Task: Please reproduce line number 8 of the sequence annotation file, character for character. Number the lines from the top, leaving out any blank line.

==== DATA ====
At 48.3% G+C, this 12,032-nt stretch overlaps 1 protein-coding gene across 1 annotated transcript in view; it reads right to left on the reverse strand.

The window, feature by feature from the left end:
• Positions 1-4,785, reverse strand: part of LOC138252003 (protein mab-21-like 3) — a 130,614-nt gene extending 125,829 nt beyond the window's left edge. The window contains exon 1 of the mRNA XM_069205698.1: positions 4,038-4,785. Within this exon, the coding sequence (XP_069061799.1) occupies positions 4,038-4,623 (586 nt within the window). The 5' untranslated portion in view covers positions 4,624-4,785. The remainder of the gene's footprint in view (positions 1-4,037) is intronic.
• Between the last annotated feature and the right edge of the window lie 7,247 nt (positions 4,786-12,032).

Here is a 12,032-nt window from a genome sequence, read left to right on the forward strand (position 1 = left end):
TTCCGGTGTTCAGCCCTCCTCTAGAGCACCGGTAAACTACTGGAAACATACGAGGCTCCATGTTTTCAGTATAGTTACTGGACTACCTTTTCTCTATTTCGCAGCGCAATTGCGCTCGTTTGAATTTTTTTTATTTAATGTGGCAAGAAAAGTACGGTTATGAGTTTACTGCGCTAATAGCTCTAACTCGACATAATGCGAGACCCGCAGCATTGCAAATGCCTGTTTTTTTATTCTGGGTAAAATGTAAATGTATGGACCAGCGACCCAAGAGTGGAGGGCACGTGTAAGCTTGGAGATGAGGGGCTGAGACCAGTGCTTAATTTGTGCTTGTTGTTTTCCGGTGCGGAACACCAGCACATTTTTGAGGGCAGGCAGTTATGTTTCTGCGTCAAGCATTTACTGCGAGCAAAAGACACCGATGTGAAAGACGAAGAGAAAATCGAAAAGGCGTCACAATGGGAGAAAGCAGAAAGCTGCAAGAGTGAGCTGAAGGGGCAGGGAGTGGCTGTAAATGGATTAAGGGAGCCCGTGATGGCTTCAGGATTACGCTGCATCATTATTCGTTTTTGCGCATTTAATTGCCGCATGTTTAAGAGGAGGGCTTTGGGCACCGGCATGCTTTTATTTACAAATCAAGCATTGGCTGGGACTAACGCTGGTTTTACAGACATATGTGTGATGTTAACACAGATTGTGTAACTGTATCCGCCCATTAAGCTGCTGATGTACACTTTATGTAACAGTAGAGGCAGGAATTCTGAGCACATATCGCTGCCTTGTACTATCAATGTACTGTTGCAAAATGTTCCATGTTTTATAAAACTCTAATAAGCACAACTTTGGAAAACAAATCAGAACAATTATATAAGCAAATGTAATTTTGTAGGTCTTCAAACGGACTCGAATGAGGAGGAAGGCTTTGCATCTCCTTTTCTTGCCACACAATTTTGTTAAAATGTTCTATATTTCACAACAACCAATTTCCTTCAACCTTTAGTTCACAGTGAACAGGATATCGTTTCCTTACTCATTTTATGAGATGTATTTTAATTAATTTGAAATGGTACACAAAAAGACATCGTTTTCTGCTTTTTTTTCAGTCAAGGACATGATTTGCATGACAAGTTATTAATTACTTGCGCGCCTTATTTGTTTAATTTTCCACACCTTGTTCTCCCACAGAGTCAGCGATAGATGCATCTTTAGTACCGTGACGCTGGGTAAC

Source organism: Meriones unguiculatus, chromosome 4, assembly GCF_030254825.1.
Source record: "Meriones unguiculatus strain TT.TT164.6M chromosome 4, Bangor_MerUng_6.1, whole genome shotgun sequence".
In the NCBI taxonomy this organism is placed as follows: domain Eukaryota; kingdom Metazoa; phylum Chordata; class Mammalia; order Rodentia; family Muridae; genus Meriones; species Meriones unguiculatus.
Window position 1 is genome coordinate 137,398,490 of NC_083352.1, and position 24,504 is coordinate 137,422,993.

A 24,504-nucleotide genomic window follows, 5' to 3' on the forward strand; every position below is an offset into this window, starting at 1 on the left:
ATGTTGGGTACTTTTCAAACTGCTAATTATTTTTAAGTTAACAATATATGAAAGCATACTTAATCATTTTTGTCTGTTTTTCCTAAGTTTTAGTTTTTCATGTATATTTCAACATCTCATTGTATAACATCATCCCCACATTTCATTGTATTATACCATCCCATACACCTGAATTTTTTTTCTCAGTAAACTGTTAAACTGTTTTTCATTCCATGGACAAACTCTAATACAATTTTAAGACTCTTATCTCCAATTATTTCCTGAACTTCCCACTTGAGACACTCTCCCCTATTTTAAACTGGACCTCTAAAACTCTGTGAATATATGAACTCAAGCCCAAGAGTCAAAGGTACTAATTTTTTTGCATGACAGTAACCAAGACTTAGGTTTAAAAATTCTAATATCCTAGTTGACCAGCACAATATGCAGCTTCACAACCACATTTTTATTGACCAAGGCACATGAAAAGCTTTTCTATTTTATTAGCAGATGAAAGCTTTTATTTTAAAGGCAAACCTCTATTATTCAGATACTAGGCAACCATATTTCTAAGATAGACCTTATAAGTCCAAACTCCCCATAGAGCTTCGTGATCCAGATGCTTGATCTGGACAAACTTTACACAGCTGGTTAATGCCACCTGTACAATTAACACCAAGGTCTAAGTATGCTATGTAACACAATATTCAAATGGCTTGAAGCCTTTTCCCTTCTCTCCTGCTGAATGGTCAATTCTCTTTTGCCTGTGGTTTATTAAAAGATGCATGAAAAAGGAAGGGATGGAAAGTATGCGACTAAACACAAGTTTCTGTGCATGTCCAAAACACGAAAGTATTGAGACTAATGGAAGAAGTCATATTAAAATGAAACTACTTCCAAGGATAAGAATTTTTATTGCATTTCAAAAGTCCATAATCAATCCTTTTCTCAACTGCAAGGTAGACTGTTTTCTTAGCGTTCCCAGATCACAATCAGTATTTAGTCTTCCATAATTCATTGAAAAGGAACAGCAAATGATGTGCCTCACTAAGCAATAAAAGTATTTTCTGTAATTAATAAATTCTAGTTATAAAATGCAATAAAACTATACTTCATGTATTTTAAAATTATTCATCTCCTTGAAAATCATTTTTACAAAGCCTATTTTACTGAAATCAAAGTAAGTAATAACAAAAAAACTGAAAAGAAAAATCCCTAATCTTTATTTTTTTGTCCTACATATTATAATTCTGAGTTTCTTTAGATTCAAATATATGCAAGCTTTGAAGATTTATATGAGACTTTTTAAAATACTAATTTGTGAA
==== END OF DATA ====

Source record: "Meriones unguiculatus strain TT.TT164.6M chromosome 4, Bangor_MerUng_6.1, whole genome shotgun sequence".